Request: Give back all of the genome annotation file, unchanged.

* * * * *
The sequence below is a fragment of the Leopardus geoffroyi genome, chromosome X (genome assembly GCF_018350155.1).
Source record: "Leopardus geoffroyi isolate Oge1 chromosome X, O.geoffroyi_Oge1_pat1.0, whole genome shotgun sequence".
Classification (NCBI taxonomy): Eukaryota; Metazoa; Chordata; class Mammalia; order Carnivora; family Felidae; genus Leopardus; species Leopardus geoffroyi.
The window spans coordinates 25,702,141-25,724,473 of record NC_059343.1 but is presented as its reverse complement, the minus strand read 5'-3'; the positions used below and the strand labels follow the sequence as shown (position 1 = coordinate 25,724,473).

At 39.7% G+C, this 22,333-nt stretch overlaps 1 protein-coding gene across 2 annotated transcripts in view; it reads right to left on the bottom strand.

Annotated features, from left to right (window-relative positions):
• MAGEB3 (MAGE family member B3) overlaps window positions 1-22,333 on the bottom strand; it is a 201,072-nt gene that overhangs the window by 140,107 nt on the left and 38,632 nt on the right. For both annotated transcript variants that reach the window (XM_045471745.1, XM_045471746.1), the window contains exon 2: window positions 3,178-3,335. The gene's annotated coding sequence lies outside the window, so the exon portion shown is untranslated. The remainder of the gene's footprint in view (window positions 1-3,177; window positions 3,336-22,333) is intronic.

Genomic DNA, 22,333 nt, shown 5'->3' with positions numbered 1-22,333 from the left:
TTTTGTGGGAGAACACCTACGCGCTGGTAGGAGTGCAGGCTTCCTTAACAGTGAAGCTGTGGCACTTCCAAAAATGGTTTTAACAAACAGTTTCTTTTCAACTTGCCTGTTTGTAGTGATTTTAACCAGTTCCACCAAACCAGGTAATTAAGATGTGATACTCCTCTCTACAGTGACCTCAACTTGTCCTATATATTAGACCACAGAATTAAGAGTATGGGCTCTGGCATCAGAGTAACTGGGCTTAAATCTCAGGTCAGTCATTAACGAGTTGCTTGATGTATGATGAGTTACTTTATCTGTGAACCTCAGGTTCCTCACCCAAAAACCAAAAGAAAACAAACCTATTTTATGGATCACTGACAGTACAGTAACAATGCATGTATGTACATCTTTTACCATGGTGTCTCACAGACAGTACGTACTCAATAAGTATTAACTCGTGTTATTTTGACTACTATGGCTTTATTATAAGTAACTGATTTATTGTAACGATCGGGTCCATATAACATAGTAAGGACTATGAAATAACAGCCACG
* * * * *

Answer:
The sequence below is a fragment of the Leopardus geoffroyi genome, chromosome X (genome assembly GCF_018350155.1).
Source record: "Leopardus geoffroyi isolate Oge1 chromosome X, O.geoffroyi_Oge1_pat1.0, whole genome shotgun sequence".
Classification (NCBI taxonomy): Eukaryota; Metazoa; Chordata; class Mammalia; order Carnivora; family Felidae; genus Leopardus; species Leopardus geoffroyi.
The window spans coordinates 25,702,141-25,724,473 of record NC_059343.1 but is presented as its reverse complement, the minus strand read 5'-3'; the positions used below and the strand labels follow the sequence as shown (position 1 = coordinate 25,724,473).

At 39.7% G+C, this 22,333-nt stretch overlaps 1 protein-coding gene across 2 annotated transcripts in view; it reads right to left on the bottom strand.

Annotated features, from left to right (window-relative positions):
• MAGEB3 (MAGE family member B3) overlaps window positions 1-22,333 on the bottom strand; it is a 201,072-nt gene that overhangs the window by 140,107 nt on the left and 38,632 nt on the right. For both annotated transcript variants that reach the window (XM_045471745.1, XM_045471746.1), the window contains exon 2: window positions 3,178-3,335. The gene's annotated coding sequence lies outside the window, so the exon portion shown is untranslated. The remainder of the gene's footprint in view (window positions 1-3,177; window positions 3,336-22,333) is intronic.

Genomic DNA, 22,333 nt, shown 5'->3' with positions numbered 1-22,333 from the left:
TTTTGTGGGAGAACACCTACGCGCTGGTAGGAGTGCAGGCTTCCTTAACAGTGAAGCTGTGGCACTTCCAAAAATGGTTTTAACAAACAGTTTCTTTTCAACTTGCCTGTTTGTAGTGATTTTAACCAGTTCCACCAAACCAGGTAATTAAGATGTGATACTCCTCTCTACAGTGACCTCAACTTGTCCTATATATTAGACCACAGAATTAAGAGTATGGGCTCTGGCATCAGAGTAACTGGGCTTAAATCTCAGGTCAGTCATTAACGAGTTGCTTGATGTATGATGAGTTACTTTATCTGTGAACCTCAGGTTCCTCACCCAAAAACCAAAAGAAAACAAACCTATTTTATGGATCACTGACAGTACAGTAACAATGCATGTATGTACATCTTTTACCATGGTGTCTCACAGACAGTACGTACTCAATAAGTATTAACTCGTGTTATTTTGACTACTATGGCTTTATTATAAGTAACTGATTTATTGTAACGATCGGGTCCATATAACATAGTAAGGACTATGAAATAACAGCCACG